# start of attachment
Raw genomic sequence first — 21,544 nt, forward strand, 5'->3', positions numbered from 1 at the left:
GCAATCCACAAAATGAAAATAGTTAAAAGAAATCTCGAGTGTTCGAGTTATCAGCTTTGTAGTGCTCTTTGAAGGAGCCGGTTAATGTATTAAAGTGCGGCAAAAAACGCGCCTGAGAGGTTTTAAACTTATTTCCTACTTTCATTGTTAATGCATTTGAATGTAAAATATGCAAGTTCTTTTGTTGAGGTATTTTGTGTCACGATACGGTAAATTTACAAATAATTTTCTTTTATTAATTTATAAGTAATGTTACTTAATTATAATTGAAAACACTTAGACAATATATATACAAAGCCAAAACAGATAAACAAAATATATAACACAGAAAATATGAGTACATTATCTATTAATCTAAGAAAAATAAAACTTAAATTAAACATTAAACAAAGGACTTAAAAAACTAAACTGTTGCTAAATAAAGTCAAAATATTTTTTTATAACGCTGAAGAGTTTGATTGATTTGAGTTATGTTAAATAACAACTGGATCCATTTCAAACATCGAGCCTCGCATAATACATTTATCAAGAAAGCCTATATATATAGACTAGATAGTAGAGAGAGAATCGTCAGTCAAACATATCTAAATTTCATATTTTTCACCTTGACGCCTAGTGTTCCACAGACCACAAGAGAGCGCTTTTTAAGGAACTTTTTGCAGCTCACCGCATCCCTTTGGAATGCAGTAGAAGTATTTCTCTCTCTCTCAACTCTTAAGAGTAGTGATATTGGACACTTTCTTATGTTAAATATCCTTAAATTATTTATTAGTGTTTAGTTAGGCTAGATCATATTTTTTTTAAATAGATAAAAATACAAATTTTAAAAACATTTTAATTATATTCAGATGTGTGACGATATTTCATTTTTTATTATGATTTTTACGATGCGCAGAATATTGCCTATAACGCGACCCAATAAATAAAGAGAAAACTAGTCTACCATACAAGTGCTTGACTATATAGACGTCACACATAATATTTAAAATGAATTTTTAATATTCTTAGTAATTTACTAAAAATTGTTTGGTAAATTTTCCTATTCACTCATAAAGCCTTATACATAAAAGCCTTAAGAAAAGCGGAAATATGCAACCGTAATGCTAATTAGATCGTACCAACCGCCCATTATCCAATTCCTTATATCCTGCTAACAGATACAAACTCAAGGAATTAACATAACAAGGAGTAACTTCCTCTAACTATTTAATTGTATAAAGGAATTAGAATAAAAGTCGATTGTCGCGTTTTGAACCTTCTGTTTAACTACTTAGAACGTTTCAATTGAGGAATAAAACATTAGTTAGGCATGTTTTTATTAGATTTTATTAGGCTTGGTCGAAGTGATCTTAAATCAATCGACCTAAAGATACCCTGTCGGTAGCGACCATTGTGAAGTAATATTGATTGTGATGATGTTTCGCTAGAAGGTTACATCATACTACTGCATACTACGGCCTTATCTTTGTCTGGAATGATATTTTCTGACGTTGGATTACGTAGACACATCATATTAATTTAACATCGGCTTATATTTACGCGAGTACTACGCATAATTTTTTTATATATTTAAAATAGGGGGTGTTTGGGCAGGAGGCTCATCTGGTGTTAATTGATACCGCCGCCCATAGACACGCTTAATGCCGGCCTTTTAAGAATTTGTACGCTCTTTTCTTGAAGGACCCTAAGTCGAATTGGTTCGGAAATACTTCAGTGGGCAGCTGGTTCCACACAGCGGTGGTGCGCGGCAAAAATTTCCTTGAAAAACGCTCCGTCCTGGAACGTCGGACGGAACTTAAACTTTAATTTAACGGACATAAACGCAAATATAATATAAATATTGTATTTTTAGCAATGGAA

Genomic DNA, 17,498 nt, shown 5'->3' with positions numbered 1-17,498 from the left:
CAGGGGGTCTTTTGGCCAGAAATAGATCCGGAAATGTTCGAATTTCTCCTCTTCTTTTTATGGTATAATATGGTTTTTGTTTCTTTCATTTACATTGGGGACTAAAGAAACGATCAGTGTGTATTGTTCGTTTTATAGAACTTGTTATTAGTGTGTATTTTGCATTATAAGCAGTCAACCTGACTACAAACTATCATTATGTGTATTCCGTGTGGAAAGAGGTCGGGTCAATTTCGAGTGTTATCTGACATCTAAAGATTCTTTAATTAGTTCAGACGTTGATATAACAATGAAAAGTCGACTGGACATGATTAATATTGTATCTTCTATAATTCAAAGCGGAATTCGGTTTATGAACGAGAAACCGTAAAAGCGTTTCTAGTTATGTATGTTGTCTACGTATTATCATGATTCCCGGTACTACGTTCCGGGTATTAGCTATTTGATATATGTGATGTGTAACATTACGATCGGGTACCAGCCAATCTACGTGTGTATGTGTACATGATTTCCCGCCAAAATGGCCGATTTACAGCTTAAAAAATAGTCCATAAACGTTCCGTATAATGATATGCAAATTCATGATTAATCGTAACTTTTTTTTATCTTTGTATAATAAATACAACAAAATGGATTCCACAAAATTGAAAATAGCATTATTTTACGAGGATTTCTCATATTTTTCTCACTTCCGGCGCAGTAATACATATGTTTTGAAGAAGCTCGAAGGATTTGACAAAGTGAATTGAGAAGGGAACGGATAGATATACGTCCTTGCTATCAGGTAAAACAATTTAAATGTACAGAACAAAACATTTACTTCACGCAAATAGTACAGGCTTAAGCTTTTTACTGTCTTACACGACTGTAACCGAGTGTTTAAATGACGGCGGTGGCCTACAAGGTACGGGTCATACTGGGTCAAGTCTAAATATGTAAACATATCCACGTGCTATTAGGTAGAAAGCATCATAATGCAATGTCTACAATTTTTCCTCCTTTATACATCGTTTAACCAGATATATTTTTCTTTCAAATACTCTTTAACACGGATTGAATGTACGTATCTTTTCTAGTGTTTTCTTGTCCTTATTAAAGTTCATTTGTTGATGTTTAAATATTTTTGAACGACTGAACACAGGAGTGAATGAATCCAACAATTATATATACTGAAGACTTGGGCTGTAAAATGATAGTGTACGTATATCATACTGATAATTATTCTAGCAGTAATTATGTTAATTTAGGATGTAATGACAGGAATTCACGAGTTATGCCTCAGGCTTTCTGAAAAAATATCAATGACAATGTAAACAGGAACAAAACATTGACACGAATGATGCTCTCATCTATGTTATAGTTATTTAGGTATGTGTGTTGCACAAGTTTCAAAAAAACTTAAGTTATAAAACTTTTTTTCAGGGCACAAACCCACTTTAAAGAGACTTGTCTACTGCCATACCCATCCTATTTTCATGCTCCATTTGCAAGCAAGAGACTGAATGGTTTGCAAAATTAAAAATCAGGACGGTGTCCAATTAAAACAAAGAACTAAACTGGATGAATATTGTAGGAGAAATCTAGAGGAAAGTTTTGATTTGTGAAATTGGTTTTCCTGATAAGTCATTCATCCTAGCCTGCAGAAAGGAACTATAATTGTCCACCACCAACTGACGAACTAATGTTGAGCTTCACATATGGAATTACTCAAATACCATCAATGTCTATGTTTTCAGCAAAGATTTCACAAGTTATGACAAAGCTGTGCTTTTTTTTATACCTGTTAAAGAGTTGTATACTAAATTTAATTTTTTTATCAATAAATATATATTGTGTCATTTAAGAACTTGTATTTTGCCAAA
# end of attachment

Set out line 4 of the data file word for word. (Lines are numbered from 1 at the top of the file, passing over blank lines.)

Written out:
CAGGGGGTCTTTTGGCCAGAAATAGATCCGGAAATGTTCGAATTTCTCCTCTTCTTTTTATGGTATAATATGGTTTTTGTTTCTTTCATTTACATTGGGGACTAAAGAAACGATCAGTGTGTATTGTTCGTTTTATAGAACTTGTTATTAGTGTGTATTTTGCATTATAAGCAGTCAACCTGACTACAAACTATCATTATGTGTATTCCGTGTGGAAAGAGGTCGGGTCAATTTCGAGTGTTATCTGACATCTAAAGATTCTTTAATTAGTTCAGACGTTGATATAACAATGAAAAGTCGACTGGACATGATTAATATTGTATCTTCTATAATTCAAAGCGGAATTCGGTTTATGAACGAGAAACCGTAAAAGCGTTTCTAGTTATGTATGTTGTCTACGTATTATCATGATTCCCGGTACTACGTTCCGGGTATTAGCTATTTGATATATGTGATGTGTAACATTACGATCGGGTACCAGCCAATCTACGTGTGTATGTGTACATGATTTCCCGCCAAAATGGCCGATTTACAGCTTAAAAAATAGTCCATAAACGTTCCGTATAATGATATGCAAATTCATGATTAATCGTAACTTTTTTTTATCTTTGTATAATAAATACAACAAAATGGATTCCACAAAATTGAAAATAGCATTATTTTACGAGGATTTCTCATATTTTTCTCACTTCCGGCGCAGTAATACATATGTTTTGAAGAAGCTCGAAGGATTTGACAAAGTGAATTGAGAAGGGAACGGATAGATATACGTCCTTGCTATCAGGTAAAACAATTTAAATGTACAGAACAAAACATTTACTTCACGCAAATAGTACAGGCTTAAGCTTTTTACTGTCTTACACGACTGTAACCGAGTGTTTAAATGACGGCGGTGGCCTACAAGGTACGGGTCATACTGGGTCAAGTCTAAATATGTAAACATATCCACGTGCTATTAGGTAGAAAGCATCATAATGCAATGTCTACAATTTTTCCTCCTTTATACATCGTTTAACCAGATATATTTTTCTTTCAAATACTCTTTAACACGGATTGAATGTACGTATCTTTTCTAGTGTTTTCTTGTCCTTATTAAAGTTCATTTGTTGATGTTTAAATATTTTTGAACGACTGAACACAGGAGTGAATGAATCCAACAATTATATATACTGAAGACTTGGGCTGTAAAATGATAGTGTACGTATATCATACTGATAATTATTCTAGCAGTAATTATGTTAATTTAGGATGTAATGACAGGAATTCACGAGTTATGCCTCAGGCTTTCTGAAAAAATATCAATGACAATGTAAACAGGAACAAAACATTGACACGAATGATGCTCTCATCTATGTTATAGTTATTTAGGTATGTGTGTTGCACAAGTTTCAAAAAAACTTAAGTTATAAAACTTTTTTTCAGGGCACAAACCCACTTTAAAGAGACTTGTCTACTGCCATACCCATCCTATTTTCATGCTCCATTTGCAAGCAAGAGACTGAATGGTTTGCAAAATTAAAAATCAGGACGGTGTCCAATTAAAACAAAGAACTAAACTGGATGAATATTGTAGGAGAAATCTAGAGGAAAGTTTTGATTTGTGAAATTGGTTTTCCTGATAAGTCATTCATCCTAGCCTGCAGAAAGGAACTATAATTGTCCACCACCAACTGACGAACTAATGTTGAGCTTCACATATGGAATTACTCAAATACCATCAATGTCTATGTTTTCAGCAAAGATTTCACAAGTTATGACAAAGCTGTGCTTTTTTTTATACCTGTTAAAGAGTTGTATACTAAATTTAATTTTTTTATCAATAAATATATATTGTGTCATTTAAGAACTTGTATTTTGCCAAA